Books about political campaigns and elections roughly fall into two categories: journalistic and academic. The journalistic works are page-turners, breezily taking readers along on the journeys of rising and falling political heavyweights and the spin doctors who accompany them. While some of these works incorporate polling data to examine the electorates who choose the winners of these elections, their primary focus is the personalities of politics, clashes between those personalities, and the strategic decisions made by campaigns. Some examples of these works include Richard Ben Cramer’s What It Takes, John Heileman’s and Mark Halperin’s Game Change, and their 2012 follow-up, Double Down.
The academic works, on the other hand, are less focused on the starring players and more interested in the factors weighing on the electorates who determine the winners. They are not as easy to read as the journalistic accounts — logistic regression output tables make for less invigorating reading than screaming matches between campaign insiders — but they are more valuable as resources for understanding what matters in elections and why the winner triumphs. Some of the best in this genre for American politics include Marty Cohen’s, David Karol’s, Hans Noel’s, and John Zaller’s The Party Decides, Robert Erikson’s and Christopher Wleizen’s The Timelines of Presidential Elections, and John Sides’ and Lynn Vavreck’s The Gamble. If you are looking for an enjoyable read that tells a compelling story about the major players of the 2012 US presidential election, pick up Double Down. But if you want to understand why so many Republican candidates out-polled Mitt Romney before he won the nomination, or why Romney ultimately lost to Obama, The Gamble is your best bet.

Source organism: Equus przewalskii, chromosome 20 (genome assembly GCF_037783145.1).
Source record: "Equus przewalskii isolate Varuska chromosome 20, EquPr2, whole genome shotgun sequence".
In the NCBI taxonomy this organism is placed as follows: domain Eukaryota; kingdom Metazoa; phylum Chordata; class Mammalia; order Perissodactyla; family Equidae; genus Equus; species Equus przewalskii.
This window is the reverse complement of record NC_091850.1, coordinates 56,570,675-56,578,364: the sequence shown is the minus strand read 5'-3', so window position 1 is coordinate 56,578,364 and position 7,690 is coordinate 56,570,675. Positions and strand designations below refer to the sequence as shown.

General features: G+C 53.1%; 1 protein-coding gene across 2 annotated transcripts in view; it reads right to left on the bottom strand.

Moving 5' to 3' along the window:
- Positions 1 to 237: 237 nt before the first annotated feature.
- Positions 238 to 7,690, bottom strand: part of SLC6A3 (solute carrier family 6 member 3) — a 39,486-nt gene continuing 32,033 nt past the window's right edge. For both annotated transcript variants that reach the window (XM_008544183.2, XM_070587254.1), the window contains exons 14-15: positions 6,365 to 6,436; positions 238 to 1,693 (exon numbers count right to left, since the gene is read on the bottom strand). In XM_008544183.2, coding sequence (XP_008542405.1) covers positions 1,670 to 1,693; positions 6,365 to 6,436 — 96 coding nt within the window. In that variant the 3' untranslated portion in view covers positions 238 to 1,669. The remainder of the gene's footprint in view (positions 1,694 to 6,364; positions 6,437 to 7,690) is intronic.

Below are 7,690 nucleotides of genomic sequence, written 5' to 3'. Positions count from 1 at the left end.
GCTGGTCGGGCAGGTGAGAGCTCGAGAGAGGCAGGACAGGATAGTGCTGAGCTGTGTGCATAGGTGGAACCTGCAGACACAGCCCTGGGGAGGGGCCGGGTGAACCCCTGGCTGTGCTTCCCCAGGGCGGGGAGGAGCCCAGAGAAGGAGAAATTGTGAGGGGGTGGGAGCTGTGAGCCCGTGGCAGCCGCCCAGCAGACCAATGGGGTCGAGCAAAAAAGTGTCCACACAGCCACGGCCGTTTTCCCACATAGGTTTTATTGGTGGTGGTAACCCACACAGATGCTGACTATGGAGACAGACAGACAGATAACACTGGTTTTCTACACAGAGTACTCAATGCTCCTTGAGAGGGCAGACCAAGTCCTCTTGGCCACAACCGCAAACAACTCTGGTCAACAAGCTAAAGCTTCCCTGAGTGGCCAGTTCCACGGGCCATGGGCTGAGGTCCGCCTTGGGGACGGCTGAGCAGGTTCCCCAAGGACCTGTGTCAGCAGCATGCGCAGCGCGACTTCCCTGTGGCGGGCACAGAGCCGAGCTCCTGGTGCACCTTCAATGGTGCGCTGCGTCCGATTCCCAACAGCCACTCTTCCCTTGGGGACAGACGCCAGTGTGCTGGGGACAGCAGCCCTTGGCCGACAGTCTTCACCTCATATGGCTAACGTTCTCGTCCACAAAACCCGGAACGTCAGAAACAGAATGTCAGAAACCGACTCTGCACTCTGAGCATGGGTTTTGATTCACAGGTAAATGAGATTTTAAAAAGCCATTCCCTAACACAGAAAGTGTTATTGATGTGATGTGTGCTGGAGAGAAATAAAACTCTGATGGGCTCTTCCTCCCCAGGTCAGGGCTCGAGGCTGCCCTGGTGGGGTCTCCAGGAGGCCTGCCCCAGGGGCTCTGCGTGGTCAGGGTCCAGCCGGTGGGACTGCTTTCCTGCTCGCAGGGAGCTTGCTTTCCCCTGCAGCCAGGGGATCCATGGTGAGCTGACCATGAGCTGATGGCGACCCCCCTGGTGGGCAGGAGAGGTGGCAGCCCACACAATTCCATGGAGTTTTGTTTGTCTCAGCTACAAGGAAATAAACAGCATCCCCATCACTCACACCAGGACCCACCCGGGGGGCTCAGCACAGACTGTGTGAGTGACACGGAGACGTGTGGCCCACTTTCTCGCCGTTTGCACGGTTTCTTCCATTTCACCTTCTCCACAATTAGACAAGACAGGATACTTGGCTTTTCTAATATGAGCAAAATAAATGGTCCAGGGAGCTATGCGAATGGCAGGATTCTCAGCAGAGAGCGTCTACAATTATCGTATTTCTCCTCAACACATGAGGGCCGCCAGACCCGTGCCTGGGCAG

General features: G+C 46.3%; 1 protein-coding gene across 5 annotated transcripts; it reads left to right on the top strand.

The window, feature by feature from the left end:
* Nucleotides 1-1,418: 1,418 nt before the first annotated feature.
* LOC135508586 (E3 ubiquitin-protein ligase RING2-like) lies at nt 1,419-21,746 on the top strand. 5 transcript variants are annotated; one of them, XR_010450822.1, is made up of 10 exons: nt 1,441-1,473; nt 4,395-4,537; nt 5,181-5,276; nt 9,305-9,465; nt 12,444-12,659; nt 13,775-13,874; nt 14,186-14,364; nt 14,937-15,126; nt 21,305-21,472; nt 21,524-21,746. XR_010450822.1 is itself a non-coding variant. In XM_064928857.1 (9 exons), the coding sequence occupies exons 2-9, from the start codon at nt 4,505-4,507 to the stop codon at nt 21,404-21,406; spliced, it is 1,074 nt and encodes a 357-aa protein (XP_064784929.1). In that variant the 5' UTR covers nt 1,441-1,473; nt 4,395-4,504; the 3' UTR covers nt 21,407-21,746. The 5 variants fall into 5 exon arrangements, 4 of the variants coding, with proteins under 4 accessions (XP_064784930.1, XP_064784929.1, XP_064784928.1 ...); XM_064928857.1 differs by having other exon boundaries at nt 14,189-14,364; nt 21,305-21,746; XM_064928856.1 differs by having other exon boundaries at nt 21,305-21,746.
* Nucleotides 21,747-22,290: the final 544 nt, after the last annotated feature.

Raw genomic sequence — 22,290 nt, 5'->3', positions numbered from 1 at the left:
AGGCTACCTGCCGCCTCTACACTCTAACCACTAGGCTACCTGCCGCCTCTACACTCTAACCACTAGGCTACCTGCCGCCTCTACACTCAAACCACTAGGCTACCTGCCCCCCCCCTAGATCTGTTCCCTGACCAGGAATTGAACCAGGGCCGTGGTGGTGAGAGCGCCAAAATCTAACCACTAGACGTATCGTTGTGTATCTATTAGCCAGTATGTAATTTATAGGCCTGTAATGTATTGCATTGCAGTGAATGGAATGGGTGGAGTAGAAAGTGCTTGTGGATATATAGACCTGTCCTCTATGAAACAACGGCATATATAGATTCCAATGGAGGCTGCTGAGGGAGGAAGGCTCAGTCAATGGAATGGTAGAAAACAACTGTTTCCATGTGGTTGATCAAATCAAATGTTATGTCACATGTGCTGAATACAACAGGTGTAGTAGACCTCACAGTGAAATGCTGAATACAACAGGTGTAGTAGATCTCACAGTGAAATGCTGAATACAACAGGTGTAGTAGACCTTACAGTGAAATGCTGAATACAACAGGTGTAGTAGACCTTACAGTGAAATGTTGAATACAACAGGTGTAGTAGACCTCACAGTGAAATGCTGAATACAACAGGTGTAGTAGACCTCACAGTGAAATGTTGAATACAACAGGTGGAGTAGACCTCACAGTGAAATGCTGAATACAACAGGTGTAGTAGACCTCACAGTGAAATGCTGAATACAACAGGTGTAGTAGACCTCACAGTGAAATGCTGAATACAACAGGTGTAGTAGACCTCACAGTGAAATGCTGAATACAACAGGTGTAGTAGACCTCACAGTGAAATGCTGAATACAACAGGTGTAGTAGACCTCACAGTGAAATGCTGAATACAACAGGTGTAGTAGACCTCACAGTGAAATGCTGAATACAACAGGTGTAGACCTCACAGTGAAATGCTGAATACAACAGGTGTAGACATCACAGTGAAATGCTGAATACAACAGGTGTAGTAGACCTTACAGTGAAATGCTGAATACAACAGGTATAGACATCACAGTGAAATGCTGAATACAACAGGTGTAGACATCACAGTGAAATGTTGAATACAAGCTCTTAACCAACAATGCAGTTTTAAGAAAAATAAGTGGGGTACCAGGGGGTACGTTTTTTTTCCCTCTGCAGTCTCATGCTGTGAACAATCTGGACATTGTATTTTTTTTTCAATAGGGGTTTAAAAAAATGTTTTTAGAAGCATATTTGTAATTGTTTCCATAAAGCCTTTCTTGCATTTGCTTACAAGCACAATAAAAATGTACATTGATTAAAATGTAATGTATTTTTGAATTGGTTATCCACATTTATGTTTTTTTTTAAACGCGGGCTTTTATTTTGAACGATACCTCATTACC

Rajdeep Sardesai’s 2014, The Election That Changed India is a journalistic work of political campaign literature. The author is not shy about saying so in the introduction: “This book, I must warn you, isn’t written by a political scientist or a psephologist. I belong to the more humble tribe of news reporters–every time I look in the mirror, I see a sleeves-rolled-up reporter first, only then a preachy editor or jacket-and-tie anchor.” Presently a consulting editor at India Today Group, Sardesai rose through the ranks of Indian journalism, first at Times of India, then as an anchor and reporter at NDTV, then as Editor-in-Chief of CNN-IBN. His prominent station in Indian media provides the reader with firsthand access to the nation’s political heavyweights. Colorful anecdotes are used to shade in the principal characters on this gargantuan stage: Sonia Gandhi, Rahul Gandhi, and Manmohan Singh from Indian National Congress; L.K. Advani, Atal Bihari Vajpayee, Amit Shah, Arun Jaitley, and Sushma Swaraj from the Bharatiya Janata Party (BJP); regional political stalwarts Jayalaalitha, Mamata Banerjee, and Naveen Patnaik; caste-basted leaders like Mayawati, Mulayam Singh Yadav, Lalu Prasad Yadav, and Nitish Kumar; and outsider figures like Arvind Kejriwal and Sharad Pawar. At the very center of this drama, steadily climbing his way to the pinnacle of Indian politics is the ambitious and relentless PM-in-waiting, the BJP’s Narendra Modi.